Since the Sunday Business Post revealed how an investment fund had bulk-bought 135 homes in Maynooth, this particular distortion in the Irish housing system has been at the centre of our public and political discourse. It seems as if the Government were surprised by the level of public opprobrium, as a steady flow of back-benchers were dispatched to reassure us that this type of purchase was a rarity. That already flimsey narrative was further weakened as story after story broke of what people have come to realise is not a new development. The housing game was rigged!
Even for those who played by the rules.
A decade into the most recent Irish housing affordability and homelessness crisis, few adjectives or perojatives have not be used. We want to propose a new word for describing these events: apocalyptic.
At this stage, it is accurate in describing the sense of total destruction and devestation being wrought. From the numbers of children without a home, to the stratospheric rental costs, to the purchasing prices stretching far beyond the reach of ordinary salaries, and with the potential of a massive rise in these problems after the pandemic, every aspect of this system appears catastrophic.
But when we frame the situation in that way, we miss the most important aspect: the housing system is functioning exactly as it was designed to.
While most people use the word ‘apocalyptic’ to refer to the end of the world, its literal meaning, and how it is applied academically is as a ‘revelation’ or an ‘unveiling.’ The last book of the bible is often called “John’s Apocalypse” not primarily because it tells how history will end but because the story it tells is itself an unveiling, a revealing of how things really are below the surface appearances. With this more technical definition in mind, we start to see how these revelations about investment funds distorting the market are properly apocalyptic.
You see a housing estate get built in your town. You watch as the ads go up. Suddenly you see people moving in. You think this is all the way it is supposed to be. But the appearances deceive. Under the surface, what has happened is not that lots of families “got on the property ladder” but that some anonymous band of investors have made a killing and those families exist in perpetual housing precarity, battling to pay skyrocketing rents as the very same investment funds ensure the prices to buy are out of reach.
Now sometimes politicians get offended when we argue that the housing system is only dysfunctional from the perspective of the ordinary citizen and it is functioning just as intended by those who design and maintain it. But their response to this housing apocalypse is proof that our position is accurate.
Faced with widespread outrage, the Government has increased stamp duty to 10% on the purchase of more than nine residential houses. They have also established a right for local authorities to designate minimums on owner-occupier purchases on future planning permissions. These wonkish interventions hardly seem an appropriate response to such popular dismay. But they were not meant to placate citizens, they were meant to console investors. We can see this in the fact that the share prices for investment funds leaped after these announcements. Prices for Irish Residential Properties PLC increased by almost 2% in a day (up 4% at one stage).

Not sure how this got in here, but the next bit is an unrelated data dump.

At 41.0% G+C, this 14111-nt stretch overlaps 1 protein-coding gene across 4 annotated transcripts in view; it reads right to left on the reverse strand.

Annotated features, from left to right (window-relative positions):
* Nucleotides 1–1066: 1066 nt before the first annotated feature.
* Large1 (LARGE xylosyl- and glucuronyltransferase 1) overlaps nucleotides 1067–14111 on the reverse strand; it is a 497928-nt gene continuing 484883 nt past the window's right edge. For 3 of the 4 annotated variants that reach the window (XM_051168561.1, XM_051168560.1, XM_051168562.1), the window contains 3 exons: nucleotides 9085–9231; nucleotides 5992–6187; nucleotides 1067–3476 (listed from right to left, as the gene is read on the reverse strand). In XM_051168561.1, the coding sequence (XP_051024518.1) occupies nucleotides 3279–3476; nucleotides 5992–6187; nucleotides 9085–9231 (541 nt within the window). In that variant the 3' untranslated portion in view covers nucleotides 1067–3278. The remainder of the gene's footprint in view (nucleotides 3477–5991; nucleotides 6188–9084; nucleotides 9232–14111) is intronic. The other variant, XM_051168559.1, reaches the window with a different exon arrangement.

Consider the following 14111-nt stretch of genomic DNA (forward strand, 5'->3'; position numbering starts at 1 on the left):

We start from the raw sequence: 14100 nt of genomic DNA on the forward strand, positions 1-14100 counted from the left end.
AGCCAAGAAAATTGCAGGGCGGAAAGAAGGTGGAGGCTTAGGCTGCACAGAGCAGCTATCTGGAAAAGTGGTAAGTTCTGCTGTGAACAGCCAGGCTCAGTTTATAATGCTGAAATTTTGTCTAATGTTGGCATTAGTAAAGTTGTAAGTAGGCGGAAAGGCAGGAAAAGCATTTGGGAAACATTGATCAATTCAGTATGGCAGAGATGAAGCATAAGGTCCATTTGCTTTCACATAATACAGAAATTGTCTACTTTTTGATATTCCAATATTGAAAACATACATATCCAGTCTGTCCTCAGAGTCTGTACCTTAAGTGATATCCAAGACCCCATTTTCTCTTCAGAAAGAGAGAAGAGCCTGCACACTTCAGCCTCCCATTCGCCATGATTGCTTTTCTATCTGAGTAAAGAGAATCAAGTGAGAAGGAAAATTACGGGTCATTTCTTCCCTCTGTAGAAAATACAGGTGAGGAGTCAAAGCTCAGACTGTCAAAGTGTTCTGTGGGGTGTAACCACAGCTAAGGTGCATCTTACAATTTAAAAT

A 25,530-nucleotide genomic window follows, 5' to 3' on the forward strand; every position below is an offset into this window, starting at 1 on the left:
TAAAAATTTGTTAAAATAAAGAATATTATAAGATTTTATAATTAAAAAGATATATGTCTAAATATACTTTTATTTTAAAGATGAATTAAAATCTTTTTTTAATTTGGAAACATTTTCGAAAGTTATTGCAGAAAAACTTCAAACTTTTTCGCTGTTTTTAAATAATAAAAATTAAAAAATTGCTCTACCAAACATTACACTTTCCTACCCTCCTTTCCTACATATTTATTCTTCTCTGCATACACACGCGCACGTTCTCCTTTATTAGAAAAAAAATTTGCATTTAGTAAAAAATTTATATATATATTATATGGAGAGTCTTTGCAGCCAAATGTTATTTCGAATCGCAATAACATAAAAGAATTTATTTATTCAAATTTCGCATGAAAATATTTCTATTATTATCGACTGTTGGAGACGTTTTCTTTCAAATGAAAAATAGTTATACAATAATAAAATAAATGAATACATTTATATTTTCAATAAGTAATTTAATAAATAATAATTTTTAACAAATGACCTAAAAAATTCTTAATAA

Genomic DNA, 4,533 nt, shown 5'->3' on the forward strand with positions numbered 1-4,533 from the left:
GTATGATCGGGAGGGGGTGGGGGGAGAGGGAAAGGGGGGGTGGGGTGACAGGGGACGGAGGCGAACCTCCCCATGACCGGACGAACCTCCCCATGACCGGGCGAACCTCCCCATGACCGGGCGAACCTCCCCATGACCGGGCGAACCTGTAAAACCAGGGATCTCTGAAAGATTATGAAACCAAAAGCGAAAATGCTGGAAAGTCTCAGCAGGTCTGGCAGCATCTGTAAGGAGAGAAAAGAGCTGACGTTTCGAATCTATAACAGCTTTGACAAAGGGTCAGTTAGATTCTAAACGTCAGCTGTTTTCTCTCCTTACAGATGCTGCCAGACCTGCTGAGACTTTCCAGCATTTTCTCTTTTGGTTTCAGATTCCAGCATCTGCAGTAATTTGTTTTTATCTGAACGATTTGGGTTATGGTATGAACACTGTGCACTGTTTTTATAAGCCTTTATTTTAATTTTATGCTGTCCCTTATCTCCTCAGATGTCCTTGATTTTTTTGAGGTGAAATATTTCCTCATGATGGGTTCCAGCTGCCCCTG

If these measures were meant to discourage investment funds from further distorting the market, we have to conclude they have failed already.
Our attention spans are shorter than ever and the pandemic has understandably consumed the news cycles. But the potential for the pause in housing completions due to lockdowns, the proposed Shared Equity Scheme, and a comfortable cash-rich investor class to cause long-lasting devastation on the housing system are huge. Prices will naturally rise as the desparate households fear being gazumped by funds. All these elements added together indicate that a new bubble is likely.
As the decade of centenaries draws to a close in two years’ time, it is appropriate to reflect upon the fragility of the Irish State. Would the revolutionaries be satisifed with a situation where a century on from independence, Ireland remains a rentier economy? The provision of high quality, secure and affordable housing is a litmus test of any developed, modern state. Committing to an ambitious project of social housing fit for the 21st century can be the first step in our climate mitigation plan, the biggest step to closing the wealth inequality gap, and a means to rejuvenate our communal culture by fostering diverse, inclusive, inter-generational communities. This is what most people want. We must ask why the very few who benefit from the status quo continue to set the agenda.